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Palm Springs Law Blog

Wednesday, December 18, 2019

What Is a Living Trust?

When heirs wait on an estate to move through the probate process after a loved one passes, it can be both expensive and time-consuming. In order to avoid this, a living trust is often created.

A living trust is an estate-planning tool, a legal document that allows you to grant the ownership of your various assets to your beneficiaries of choice. A trustee will be appointed, who will oversee the management of your assets for your beneficiaries. This individual is also responsible for overseeing that your assets within the trust are properly distributed to the correct beneficiaries per your orders. You can appoint someone as a trustee or even appoint yourself.

Types of Living Trusts

There are two different types of living trusts: irrevocable and revocable. An irrevocable living trust is one that is permanent, with any asset going into it staying in it unless all parties named in the trust provide their express permission. Alternately, a revocable living trust is one that is much more flexible and allows for the removal of property and/or beneficiaries by your control. While you maintain control of a revocable living trust, you relinquish control of an irrevocable one. Since you relinquish control of an irrevocable trust, the taxes on assets belong to the trust – not you.

Reasons for a Living Trust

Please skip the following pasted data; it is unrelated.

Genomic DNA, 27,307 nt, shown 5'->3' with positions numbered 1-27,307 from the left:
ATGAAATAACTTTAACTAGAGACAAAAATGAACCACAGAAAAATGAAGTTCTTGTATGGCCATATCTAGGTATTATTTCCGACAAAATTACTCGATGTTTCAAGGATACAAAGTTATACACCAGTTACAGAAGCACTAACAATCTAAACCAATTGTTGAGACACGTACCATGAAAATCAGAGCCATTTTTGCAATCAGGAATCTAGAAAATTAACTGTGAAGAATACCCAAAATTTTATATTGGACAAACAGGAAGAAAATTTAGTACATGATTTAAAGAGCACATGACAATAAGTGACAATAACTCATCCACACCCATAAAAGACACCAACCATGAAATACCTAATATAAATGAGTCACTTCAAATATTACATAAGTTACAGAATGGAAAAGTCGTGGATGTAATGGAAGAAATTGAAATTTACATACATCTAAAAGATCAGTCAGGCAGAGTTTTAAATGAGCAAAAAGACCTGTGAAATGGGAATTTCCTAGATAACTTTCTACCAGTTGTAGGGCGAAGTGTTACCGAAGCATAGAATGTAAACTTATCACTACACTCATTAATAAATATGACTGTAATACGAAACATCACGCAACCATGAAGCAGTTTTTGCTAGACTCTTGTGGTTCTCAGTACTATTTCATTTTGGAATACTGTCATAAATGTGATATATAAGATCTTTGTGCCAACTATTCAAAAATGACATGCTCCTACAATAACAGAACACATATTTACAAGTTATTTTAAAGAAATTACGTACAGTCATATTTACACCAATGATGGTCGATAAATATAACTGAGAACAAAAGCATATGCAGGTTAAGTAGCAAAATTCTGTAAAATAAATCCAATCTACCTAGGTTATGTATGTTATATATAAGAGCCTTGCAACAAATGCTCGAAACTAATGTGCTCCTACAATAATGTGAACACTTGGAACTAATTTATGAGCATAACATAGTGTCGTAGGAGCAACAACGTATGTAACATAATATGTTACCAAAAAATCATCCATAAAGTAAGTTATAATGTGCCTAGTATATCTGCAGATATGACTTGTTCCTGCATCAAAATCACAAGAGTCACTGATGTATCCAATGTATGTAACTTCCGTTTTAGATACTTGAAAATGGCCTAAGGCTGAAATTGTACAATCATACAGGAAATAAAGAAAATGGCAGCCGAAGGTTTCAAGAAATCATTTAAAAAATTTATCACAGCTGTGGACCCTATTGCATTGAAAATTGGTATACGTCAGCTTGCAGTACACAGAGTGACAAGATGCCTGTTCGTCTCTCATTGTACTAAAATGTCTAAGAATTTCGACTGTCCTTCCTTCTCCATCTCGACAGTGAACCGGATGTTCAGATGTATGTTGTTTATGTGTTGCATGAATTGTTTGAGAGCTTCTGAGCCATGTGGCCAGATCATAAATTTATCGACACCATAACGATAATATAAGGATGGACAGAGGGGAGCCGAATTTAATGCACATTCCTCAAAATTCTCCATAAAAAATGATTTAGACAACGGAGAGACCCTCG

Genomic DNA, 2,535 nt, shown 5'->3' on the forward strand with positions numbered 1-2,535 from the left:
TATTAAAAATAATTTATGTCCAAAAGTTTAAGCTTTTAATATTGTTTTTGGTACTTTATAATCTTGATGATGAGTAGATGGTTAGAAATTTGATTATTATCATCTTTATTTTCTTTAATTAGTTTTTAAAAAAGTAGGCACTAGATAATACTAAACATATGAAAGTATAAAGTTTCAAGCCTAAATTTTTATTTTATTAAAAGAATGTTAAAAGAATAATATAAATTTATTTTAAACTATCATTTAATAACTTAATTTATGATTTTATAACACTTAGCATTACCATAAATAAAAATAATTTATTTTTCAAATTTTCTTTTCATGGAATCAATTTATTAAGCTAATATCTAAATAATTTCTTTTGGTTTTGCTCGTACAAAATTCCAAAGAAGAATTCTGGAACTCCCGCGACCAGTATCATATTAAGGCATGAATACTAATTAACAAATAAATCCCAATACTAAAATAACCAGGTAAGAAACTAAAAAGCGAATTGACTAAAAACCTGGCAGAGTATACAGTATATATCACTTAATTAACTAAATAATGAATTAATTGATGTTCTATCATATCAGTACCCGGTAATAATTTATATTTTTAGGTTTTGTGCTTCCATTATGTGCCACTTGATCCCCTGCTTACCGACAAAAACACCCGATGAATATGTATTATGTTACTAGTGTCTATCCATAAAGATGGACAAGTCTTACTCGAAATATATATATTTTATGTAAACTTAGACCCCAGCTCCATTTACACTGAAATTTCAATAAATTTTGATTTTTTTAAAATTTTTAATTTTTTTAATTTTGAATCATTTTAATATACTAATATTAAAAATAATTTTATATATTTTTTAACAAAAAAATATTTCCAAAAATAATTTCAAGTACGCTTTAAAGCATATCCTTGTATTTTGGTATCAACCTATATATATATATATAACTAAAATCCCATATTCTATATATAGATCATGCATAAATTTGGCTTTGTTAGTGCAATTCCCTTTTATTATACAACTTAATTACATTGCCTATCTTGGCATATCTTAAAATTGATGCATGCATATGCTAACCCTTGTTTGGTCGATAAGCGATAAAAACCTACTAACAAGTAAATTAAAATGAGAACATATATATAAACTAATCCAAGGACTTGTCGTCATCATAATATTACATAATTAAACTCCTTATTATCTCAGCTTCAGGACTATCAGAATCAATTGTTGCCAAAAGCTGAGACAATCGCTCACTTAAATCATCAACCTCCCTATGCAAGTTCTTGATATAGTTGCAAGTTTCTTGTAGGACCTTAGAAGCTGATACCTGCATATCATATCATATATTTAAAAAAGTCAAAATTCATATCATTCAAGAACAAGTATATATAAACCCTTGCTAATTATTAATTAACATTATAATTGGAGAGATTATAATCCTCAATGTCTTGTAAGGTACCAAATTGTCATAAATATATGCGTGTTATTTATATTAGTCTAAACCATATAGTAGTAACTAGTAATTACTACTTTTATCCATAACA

Since the state of California does not use the Uniform Probate Code, it is a very good reason for Californians to obtain a living trust. While the code simplifies the probate process for individuals in other states, and California does not have it, having a living trust will only serve to make things easier for your heirs.

Aside from avoiding the probate process, a living trust can also be very beneficial if you want to leave property to a minor child. If you select someone else as trustee for the property, it can be held in the trust until the child reaches any age that you specify. For example, a grandfather may appoint his daughter as trustee of his lake house, of which his granddaughter is beneficiary.

Another extremely important reason to consider establishing a living trust is in the event that you should become incapacitated you would not have to have a conservatorship placed upon your assets since you will have already appointed a trustee.

Do I Still Need a Will?

Generally speaking, those with living trusts still require a Will since there may be assets or property that are not placed in the living trust. A Will can serve as the instruction for what you want to happen to those assets. Additionally, a living trust is not the same as a living will, which provides directives for medical action or inaction in the event of incapacitation.

Finally, Wills can also provide certain things that a living trust cannot. These actions include:

  • Naming an executor
  • Establishing guardianship of children
  • Leaving instructions for paying taxes and debts
  • Assigning managers for children’s property

Although a living trust does not replace a Will, it can work alongside it to help ensure that your heirs deal with as little aggravation as possible after you are gone.

Heritage Legal, PC Helps Those in California to Create a Living Trust

After the death of a loved one, the emotional toll is great enough, but when you add on the additional aggravation and unnecessary costs associated with the probate process, it can make things that much worse. That is why it is in your best interest – and theirs – to consult with a knowledgeable and experienced California Estate Planning Attorney.

At Heritage Legal, PC, we understand the importance of protecting the very things that you care about. We can help you to establish a living trust as well as a comprehensive estate plan that meets your needs and the needs of your family. To learn more or to schedule a free consultation, contact us today!


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